Hanson dedicates the book to his classics students at California State University, Fresno, 1984-2003. "For two decades I have driven up daily to the college campus at Fresno to teach persons, not 'peoples,' and so have seen that assimilation is still possible during the current immigration onslaught—if we forget group causes and the rhetoric of the multicultural industry, and simply concentrate on providing interested students with opportunities that match their often ignored aptitudes." He movingly describes how these often illegal immigrants and their descendants have often been superlative, award-winning students, going on to graduate study in prestigious programs. (He and his colleague Bruce Thornton must run the best undergraduate classics program in the country.) These young scholars, to their disgust, are of course noisily acclaimed as their successes by the Chicano studies professional Latinos, who have no use for Cicero or Socrates. The university, dominated by French and German theory, is more the enemy of America than these Mexican-Americans.

Moreover, as a fifth-generation grape farmer, Hanson has seen the well-touted economic benefits that immigrants provide—not only in the fields but also in restaurants, hotels, construction, and care of lawns and children. Hanson calculates that the cash wages of a young worker can equal the financial compensation a young professor receives. Even in the best of times, agricultural workers destroy their bodies by the time they are 50. But he also gives a shocking litany of crimes committed by illegal aliens, just involving his farm and family. He finds more of his time occupied with crime and criminals—ranging from theft (of produce, tools, even a manuscript of Mexifornia); trespassing (with arms); littering and abandoning vehicles, sometimes driven off the road in drunken accidents. "These roving criminals offer a stark contrast to their hard-working fathers and mothers—and make us wonder what is wrong with Mexico or America, or both."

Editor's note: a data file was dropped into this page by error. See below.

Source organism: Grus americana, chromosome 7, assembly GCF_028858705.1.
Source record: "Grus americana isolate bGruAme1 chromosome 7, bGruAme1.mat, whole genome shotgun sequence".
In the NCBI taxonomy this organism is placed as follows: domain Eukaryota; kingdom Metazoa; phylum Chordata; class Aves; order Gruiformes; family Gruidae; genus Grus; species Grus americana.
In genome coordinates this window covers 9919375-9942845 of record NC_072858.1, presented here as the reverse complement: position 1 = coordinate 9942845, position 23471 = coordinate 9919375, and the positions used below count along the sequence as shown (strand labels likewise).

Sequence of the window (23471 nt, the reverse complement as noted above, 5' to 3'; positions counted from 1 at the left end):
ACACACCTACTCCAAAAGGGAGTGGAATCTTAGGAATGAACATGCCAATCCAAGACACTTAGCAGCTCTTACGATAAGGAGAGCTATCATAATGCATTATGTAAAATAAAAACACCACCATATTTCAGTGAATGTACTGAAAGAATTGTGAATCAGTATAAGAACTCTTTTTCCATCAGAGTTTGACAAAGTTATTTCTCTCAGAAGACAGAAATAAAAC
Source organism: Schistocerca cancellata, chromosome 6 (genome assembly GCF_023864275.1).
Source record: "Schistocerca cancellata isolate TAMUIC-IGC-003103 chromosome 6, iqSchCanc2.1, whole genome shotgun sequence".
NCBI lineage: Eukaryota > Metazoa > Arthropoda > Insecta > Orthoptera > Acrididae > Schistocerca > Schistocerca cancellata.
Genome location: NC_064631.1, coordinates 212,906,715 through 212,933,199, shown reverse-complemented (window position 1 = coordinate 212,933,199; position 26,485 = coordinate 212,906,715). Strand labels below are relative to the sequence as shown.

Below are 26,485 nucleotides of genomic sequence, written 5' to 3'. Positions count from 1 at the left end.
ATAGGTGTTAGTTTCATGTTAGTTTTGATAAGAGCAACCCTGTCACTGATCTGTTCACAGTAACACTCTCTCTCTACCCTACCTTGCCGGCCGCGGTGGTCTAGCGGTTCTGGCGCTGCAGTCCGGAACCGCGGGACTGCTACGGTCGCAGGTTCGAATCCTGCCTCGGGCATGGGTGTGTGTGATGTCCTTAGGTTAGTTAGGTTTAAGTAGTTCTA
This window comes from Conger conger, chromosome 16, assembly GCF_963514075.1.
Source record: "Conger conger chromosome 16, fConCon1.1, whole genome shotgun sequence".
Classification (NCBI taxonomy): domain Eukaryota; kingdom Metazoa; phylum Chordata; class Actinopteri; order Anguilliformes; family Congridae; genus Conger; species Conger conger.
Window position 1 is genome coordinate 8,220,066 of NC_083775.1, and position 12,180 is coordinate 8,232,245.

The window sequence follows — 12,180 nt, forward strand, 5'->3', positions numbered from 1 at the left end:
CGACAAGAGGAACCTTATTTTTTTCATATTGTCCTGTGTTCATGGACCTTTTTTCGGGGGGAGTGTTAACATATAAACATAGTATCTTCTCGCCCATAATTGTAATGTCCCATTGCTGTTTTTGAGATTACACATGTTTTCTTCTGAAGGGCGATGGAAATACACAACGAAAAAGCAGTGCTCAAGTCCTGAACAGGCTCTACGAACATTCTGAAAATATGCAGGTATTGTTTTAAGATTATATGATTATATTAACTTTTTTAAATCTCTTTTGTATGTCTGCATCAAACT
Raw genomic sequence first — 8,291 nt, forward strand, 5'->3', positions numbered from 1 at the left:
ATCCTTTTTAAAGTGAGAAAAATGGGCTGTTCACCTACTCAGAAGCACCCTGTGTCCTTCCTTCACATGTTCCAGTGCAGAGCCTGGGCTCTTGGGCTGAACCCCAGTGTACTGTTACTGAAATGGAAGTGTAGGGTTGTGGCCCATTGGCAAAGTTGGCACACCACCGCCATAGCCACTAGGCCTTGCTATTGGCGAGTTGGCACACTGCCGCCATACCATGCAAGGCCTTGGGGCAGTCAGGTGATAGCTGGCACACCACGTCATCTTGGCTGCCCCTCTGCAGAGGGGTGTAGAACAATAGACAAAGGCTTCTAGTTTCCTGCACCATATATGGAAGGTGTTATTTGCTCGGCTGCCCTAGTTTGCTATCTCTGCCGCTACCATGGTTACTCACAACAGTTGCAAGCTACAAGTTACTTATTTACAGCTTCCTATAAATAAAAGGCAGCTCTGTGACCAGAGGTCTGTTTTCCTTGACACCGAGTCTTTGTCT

Throughout the book Hanson musters a stunning array of facts about immigration. These range from depressing statistics about the economic burden, educational backwardness, and health problems to personal recollections of growing up in an era that demanded discipline and preparation for being an American. Can one imagine a schoolteacher saying today as she did to Victor's classmates: "'Okay, keep talking during class, Esperanza, and you will end up picking grapes the rest of your life'"? As Hanson will conclude, the problem here does not lie ultimately with the immigrants.

Despite his criticisms of current immigration policies, Hanson also sneers at the lighter-skinned Mexican elites, who "privately laugh that they are exporting their Indians and Mestizos, their unwanted, into the United States." Hanson's retort: "we instead figure what they suppose to be riff-raff are the real cream of Mexican society: frontiersmen and women whose endurance and courage are good prerequisites for Americanization, and who in fact are superior people to those who oppress them at home." This acceptance, or more, is seen in the close relationships developed by Hanson's family with Mexican immigrants.